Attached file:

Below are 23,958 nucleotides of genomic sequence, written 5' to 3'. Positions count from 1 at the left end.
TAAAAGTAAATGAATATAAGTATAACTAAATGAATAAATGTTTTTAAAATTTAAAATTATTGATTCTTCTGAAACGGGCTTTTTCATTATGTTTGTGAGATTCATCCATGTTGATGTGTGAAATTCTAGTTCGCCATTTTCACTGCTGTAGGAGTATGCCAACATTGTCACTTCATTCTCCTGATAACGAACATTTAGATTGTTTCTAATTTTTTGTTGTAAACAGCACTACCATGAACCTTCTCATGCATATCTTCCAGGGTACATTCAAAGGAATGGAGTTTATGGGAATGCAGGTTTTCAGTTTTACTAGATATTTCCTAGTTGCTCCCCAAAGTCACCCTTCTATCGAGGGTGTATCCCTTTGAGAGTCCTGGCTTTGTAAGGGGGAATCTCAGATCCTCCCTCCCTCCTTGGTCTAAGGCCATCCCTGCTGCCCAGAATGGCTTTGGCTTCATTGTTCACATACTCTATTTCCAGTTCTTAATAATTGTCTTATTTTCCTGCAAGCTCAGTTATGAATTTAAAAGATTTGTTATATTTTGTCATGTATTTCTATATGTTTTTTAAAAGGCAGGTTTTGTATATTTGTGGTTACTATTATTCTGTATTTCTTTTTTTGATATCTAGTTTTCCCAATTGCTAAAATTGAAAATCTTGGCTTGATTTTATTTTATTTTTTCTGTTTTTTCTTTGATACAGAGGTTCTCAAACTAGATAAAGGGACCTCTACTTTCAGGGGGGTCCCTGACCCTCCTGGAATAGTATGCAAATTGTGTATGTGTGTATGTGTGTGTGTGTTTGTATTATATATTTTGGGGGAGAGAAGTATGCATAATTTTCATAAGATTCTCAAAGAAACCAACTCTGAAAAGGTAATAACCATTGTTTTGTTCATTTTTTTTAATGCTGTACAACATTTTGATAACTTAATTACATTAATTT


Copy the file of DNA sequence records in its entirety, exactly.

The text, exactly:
Below are 23,958 nucleotides of genomic sequence, written 5' to 3'. Positions count from 1 at the left end.
TAAAAGTAAATGAATATAAGTATAACTAAATGAATAAATGTTTTTAAAATTTAAAATTATTGATTCTTCTGAAACGGGCTTTTTCATTATGTTTGTGAGATTCATCCATGTTGATGTGTGAAATTCTAGTTCGCCATTTTCACTGCTGTAGGAGTATGCCAACATTGTCACTTCATTCTCCTGATAACGAACATTTAGATTGTTTCTAATTTTTTGTTGTAAACAGCACTACCATGAACCTTCTCATGCATATCTTCCAGGGTACATTCAAAGGAATGGAGTTTATGGGAATGCAGGTTTTCAGTTTTACTAGATATTTCCTAGTTGCTCCCCAAAGTCACCCTTCTATCGAGGGTGTATCCCTTTGAGAGTCCTGGCTTTGTAAGGGGGAATCTCAGATCCTCCCTCCCTCCTTGGTCTAAGGCCATCCCTGCTGCCCAGAATGGCTTTGGCTTCATTGTTCACATACTCTATTTCCAGTTCTTAATAATTGTCTTATTTTCCTGCAAGCTCAGTTATGAATTTAAAAGATTTGTTATATTTTGTCATGTATTTCTATATGTTTTTTAAAAGGCAGGTTTTGTATATTTGTGGTTACTATTATTCTGTATTTCTTTTTTTGATATCTAGTTTTCCCAATTGCTAAAATTGAAAATCTTGGCTTGATTTTATTTTATTTTTTCTGTTTTTTCTTTGATACAGAGGTTCTCAAACTAGATAAAGGGACCTCTACTTTCAGGGGGGTCCCTGACCCTCCTGGAATAGTATGCAAATTGTGTATGTGTGTATGTGTGTGTGTGTTTGTATTATATATTTTGGGGGAGAGAAGTATGCATAATTTTCATAAGATTCTCAAAGAAACCAACTCTGAAAAGGTAATAACCATTGTTTTGTTCATTTTTTTTAATGCTGTACAACATTTTGATAACTTAATTACATTAATTT